Speaking of amazing moments, Sis made one of her own prior to the match. During starting lineup introductions, instead of tossing her mini volleyball into the stands, the dynamic sophomore jogged up to the net and rolled hers across the court to Krause on the opposite baseline.
Sis and Krause are best friends who grew up playing together on the same club team and competing against each other for their high school squads.
“We were actually talking about it a lot before the game,” Krause said. “I told her that if she did it, I was going to be really mad at her. But she finally did and she wrote a little message on it for me. But it was really fun and we love these matches. It’s so much fun that we get to play against each other and we really miss getting to share the court. This is the closest thing that we get to it so we really take advantage and cherish that.”
That message? In part, it said “Please don’t block me.”
“It was really special to play against her and in that big of an environment,” Sis said. “We both played for Premier, we had a lot of Premier people there which was really cool. I love playing against her. She’s incredibly talented, so I like cheering her on.”
Krause recorded three block assists, but none of them were on Sis’ attacks. She narrowly edged out Sis in kills, 16 to 15, as each of the pins finished second on their respective teams in the match.
Sticking with It
Nebraska rolled out a 6-2 offense for the third straight match with Nicklin Hames starting and Evans rotating in off the bench. The Huskers failed to crack .300 hitting like they did in the previous two matches, but they still finished at .244, a solid mark against a top-20 team.
Hames put up 38 assists and 17 digs while Evans added 25 assists and 17 digs. Lauenstein had a monster match, Krause came on strong late and Madi Kubik was solid, but the big story was what happened with the fourth pin-hitter spot.
Sophomore Ally Batenhorst gave it a go, but Cook said she had to shut it down late in the first set because of abdominal soreness (the same problem that led to Batenhorst sitting out the Red-White Scrimmage). That thrust true freshman Hayden Kubik into the spotlight as the fourth pin, and she acquitted herself well with six kills on .250 hitting and five digs.
“It’s pretty good,” Cook said about the 6-2. “It was a bummer Ally didn’t go, so that threw Hayden in there, but Hayden stepped up. That’s what I told them, it’s a team game. That’s why we rotate them in practice, but I don’t think Hayden was ever thinking she was playing tonight. That’s what she looked like when she first went in, she looked like she didn’t know what was going on. But she stepped up. I’ve seen her do that in practice a lot, so it didn’t surprise me. We just had to get her to do it.”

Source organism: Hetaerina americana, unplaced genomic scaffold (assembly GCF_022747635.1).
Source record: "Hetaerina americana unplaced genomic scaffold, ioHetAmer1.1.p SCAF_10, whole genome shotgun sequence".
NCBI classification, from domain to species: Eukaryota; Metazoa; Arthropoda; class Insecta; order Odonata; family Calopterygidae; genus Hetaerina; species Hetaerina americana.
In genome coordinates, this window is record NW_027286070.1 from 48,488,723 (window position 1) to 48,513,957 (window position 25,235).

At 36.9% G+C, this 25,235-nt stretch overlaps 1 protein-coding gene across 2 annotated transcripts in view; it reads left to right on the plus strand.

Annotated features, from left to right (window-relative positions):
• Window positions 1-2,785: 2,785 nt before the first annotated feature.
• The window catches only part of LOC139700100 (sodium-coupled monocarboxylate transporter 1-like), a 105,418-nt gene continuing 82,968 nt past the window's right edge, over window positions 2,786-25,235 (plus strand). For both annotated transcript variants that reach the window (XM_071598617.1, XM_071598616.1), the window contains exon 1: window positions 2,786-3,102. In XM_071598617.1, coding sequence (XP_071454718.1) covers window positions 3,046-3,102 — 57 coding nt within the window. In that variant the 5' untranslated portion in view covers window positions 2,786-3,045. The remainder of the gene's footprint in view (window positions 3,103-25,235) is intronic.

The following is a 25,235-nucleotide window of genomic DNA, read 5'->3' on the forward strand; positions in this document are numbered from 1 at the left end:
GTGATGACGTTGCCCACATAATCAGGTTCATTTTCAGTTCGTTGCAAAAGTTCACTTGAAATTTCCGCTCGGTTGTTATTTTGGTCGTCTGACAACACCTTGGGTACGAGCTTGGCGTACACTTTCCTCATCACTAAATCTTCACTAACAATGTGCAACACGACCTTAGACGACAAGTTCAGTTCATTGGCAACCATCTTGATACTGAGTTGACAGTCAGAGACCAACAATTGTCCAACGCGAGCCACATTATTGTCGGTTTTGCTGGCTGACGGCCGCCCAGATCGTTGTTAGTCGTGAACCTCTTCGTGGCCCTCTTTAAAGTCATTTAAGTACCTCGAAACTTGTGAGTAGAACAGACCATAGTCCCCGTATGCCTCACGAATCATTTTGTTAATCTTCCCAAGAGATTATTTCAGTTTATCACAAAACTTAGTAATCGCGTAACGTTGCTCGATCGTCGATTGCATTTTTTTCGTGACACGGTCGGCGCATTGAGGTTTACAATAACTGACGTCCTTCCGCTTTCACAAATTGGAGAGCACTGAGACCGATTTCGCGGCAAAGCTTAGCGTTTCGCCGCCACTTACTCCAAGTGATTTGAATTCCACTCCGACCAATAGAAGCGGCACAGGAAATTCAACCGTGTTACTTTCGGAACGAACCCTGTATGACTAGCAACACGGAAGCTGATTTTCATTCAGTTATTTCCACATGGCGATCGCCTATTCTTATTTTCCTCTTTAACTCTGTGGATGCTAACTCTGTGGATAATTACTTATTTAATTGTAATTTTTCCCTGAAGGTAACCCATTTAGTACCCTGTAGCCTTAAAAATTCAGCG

Nebraska’s four main pins combined to match Creighton’s entire team with 61 kills on .282 hitting with Lauenstein’s career-high 25 kills leading the way.
“We’re all just so proud of each other,” Krause said. “It’s amazing to see. I feel like, especially running a 6-2, Coach even made a point where it’s good to run a 6-2, but in order to run a 6-2 you have to have four great pin hitters. And so the fact that we have that on our team and we have so many great hitters and so many great players that we’re able to run offenses like this, it’s just so amazing to watch. I love getting to be on the bench and watching these people succeed before I get to go in. It’s so much fun.”
Cook said he never considered changing their system after losing Batenhorst, showing his confidence in the younger Kubik just two-and-a-half weeks into her career.
The tests will continue to come next week as Nebraska faces two more top-20 teams in No. 11 Stanford and No. 14 Kentucky, but it looks like Cook might have found something that works for this roster with the two-setter system.
Jacob is in his third year with Hail Varsity covering Husker athletics. He has also written extensively for SB Nation’s Bright Side of the Sun and The Creightonian. His love of basketball can best be described as an obsession and if you need to find him, he’s probably in a gym somewhere watching, coaching or playing hoops.